Allergies and Your Genes
Could your allergies have as much to do with your genes as with the pollen in the air? Research into allergy genes is uncovering more information every day.
By Jennifer Acosta Scott
Medically Reviewed by Pat F. Bass III, MD, MPH
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It may not just be the pollen outside triggering your sneezing and scratchy throat. Whether allergies are genetic, and to what extent, is something researchers are exploring.
Genetics play a big role in a person’s chances of developing allergic symptoms, says Michael Mardiney, MD, an allergist at Mercy Medical Center in Baltimore. “In the history of allergy, there’s always been a familial association, meaning many people in one family are allergic,” he says.
Are All Allergies Genetic?
There are many types of allergies, from seasonal allergies (also called hay fever) to severe reactions to peanut products and other foods. Family history — your allergy genes — can be equally influential in all of them. When you have allergic reactions to certain substances, it’s because your body makes an active form of immunoglobulin E (IgE), an antibody that travels to specific cells, causing them to release certain chemicals. These chemicals cause the allergic symptoms.
People who are not allergic, on the other hand, may still produce IgE in response to certain allergens, but the response may not be strong enough to produce symptoms in the body. Doctors can determine the level of your body's response through a blood test or a skin-prick, but not all health professionals agree blood tests are important enough to warrant the cost. However, testing may be beneficial even when you don’t have symptoms, Dr. Mardiney says, especially if you have a family history of an allergy to substances like peanuts, which can lead to anaphylaxis and death. Even if you don’t have allergic reactions now, testing makes sense because those allergy genes can kick in without warning in the future.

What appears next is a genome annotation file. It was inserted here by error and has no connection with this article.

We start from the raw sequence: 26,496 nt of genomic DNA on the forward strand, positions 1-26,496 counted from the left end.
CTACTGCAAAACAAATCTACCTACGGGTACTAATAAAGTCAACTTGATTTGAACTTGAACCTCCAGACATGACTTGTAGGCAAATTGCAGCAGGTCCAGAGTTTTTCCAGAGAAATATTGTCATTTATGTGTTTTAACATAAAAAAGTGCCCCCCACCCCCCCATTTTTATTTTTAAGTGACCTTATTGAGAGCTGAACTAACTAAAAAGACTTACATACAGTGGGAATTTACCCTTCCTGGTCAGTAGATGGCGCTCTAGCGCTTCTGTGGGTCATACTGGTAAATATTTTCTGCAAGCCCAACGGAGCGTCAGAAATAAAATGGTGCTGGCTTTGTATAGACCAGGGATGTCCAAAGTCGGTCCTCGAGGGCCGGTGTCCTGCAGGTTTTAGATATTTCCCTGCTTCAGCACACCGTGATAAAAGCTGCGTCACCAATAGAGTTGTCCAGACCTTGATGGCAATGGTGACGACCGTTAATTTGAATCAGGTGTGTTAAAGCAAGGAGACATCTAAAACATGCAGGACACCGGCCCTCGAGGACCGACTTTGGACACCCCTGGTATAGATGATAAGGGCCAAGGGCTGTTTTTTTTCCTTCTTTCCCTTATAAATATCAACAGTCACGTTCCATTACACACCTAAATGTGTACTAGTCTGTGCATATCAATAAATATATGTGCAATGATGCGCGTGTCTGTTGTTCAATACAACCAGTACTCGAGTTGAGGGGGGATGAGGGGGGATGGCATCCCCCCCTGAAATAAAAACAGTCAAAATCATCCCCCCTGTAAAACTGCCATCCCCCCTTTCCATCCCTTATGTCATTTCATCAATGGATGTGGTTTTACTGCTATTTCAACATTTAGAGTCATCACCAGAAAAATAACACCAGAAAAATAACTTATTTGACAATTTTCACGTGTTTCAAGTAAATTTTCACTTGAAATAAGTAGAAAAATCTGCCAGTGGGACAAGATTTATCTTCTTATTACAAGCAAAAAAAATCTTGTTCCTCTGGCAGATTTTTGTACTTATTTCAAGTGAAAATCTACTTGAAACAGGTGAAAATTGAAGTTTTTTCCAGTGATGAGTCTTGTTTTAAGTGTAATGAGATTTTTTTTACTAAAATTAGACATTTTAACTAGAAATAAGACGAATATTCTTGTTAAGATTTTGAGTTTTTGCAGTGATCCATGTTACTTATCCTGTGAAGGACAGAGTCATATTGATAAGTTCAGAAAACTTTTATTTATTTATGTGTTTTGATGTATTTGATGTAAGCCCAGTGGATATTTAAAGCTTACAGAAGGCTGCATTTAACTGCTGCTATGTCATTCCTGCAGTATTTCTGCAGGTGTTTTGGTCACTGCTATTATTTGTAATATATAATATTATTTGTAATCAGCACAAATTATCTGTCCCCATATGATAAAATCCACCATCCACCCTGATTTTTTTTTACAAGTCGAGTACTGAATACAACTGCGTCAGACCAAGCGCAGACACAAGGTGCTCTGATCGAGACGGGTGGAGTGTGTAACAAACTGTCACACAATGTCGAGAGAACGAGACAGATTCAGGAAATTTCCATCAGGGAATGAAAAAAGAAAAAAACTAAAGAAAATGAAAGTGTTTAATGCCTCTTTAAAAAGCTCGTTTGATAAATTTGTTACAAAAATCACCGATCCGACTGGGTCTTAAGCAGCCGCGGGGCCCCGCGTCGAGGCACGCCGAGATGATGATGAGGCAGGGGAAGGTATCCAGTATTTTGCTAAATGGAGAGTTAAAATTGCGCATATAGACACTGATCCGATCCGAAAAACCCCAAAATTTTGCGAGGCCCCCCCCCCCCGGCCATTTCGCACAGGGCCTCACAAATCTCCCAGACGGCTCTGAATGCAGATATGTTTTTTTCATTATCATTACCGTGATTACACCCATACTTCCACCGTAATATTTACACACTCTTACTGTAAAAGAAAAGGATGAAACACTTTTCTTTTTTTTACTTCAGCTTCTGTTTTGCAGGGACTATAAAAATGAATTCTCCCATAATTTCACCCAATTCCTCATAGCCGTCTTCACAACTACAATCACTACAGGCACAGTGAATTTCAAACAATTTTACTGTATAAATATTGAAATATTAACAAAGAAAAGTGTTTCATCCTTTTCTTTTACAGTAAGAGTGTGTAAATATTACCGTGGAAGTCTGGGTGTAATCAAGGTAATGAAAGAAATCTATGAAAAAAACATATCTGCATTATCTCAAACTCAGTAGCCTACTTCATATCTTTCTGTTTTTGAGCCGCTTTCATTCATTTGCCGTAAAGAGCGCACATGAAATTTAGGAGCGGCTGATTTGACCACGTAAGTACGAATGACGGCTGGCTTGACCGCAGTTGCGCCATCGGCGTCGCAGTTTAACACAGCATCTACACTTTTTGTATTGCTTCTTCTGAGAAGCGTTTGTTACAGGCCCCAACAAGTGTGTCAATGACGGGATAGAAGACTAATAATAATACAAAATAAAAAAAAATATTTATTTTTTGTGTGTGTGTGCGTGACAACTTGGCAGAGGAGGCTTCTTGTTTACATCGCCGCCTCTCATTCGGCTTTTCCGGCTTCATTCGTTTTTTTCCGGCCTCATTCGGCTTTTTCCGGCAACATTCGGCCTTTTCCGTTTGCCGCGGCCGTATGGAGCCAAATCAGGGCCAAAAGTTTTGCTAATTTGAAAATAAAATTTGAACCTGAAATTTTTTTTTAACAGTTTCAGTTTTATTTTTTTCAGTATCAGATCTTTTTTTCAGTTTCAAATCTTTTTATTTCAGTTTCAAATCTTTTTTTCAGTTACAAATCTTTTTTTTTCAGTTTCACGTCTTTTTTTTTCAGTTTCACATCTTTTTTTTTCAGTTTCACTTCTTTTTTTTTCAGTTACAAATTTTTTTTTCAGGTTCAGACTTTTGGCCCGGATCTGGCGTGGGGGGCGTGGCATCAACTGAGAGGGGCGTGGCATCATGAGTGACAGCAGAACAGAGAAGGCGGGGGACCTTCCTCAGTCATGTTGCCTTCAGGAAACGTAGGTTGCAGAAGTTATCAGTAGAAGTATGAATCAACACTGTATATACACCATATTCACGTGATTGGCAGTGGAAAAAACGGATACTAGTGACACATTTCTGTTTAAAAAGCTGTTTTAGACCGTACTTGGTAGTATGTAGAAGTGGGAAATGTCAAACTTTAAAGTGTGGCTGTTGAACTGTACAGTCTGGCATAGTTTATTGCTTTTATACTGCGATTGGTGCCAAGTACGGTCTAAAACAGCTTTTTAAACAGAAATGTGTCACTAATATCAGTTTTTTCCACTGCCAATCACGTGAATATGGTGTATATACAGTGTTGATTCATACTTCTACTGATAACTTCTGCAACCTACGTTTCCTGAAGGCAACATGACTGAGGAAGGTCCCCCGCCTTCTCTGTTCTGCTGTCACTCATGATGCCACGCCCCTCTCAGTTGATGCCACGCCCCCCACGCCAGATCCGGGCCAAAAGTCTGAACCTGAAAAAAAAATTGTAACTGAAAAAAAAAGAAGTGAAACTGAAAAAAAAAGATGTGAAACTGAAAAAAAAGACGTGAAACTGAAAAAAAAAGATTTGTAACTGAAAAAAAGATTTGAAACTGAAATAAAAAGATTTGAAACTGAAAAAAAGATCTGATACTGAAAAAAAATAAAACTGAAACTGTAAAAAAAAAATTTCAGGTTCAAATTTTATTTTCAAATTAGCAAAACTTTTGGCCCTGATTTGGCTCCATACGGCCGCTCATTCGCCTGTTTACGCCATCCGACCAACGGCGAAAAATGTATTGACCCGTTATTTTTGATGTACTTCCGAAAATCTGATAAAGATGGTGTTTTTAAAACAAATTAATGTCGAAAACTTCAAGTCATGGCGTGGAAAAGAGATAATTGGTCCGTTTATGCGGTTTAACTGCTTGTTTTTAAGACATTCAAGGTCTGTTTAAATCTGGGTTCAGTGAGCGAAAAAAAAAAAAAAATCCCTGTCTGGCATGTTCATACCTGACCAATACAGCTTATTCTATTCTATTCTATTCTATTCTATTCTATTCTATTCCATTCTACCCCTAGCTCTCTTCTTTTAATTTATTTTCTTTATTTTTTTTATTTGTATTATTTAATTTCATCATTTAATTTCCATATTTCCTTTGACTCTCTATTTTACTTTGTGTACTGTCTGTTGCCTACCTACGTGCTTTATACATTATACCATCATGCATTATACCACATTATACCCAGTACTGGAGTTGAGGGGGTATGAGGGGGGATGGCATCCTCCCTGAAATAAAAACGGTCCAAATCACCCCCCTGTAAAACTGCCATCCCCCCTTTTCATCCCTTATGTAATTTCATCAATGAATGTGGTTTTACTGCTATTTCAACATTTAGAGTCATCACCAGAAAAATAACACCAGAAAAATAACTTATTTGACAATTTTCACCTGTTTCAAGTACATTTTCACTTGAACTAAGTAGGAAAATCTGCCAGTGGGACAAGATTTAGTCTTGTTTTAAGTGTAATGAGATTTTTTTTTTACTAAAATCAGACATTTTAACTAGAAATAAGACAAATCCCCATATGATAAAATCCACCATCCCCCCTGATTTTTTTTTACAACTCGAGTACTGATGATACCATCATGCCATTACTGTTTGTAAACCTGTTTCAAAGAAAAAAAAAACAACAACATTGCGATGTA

“Let’s say I find a 5-year-old child who, by a blood test or skin test, is reactive to peanut,” Mardiney says. “But his mother says he eats peanut butter and jelly every day [with no problem]. I still don’t want this kid eating peanut. Peanut may change its responsiveness in terms of the IgE being made, and you might get an extreme response. All this is genetically influenced.” Keep in mind, though, that family history isn’t always a completely reliable predictor in determining if or when someone will develop childhood or adult allergies. With sibling allergies, for example, it’s possible one brother could have lots of allergies early in life, while the other might not develop them until his twenties, if at all.
The environment is another variable, because climate and available foods vary widely in different regions of the world. “If you’re in the Sahara Desert, and there’s no pollen and no peanuts, you may never express allergic disease because the trigger is not available,” Mardiney says. “The allergenic exposure is not sufficient to push you in that direction.”
Understanding Allergy Genes
If allergies are caused by an active form of IgE, then what makes some people produce active IgE to begin with? That question has been the subject of scientific research and at least one study, published in theJournal of Allergy and Clinical Immunology,has found active IgE production may be caused by certain variants of human leukocyte antigen, or HLA, genes. These genes are an essential part of the body’s immune system, but certain forms of them could cause the body to have allergic reactions to harmless substances.
A study from Munich, Germany, found the development of eczema, an allergic skin disease, is related to a mutation of a specific chromosome in the body. Further studies on “allergy genes” and how they affect both adult allergies and childhood allergies may one day give researchers the ability to accurately predict the development of allergies, but the science isn’t there yet.
“This is definitely a genetic problem, but the genetics are not fully worked out,” Mardiney says.
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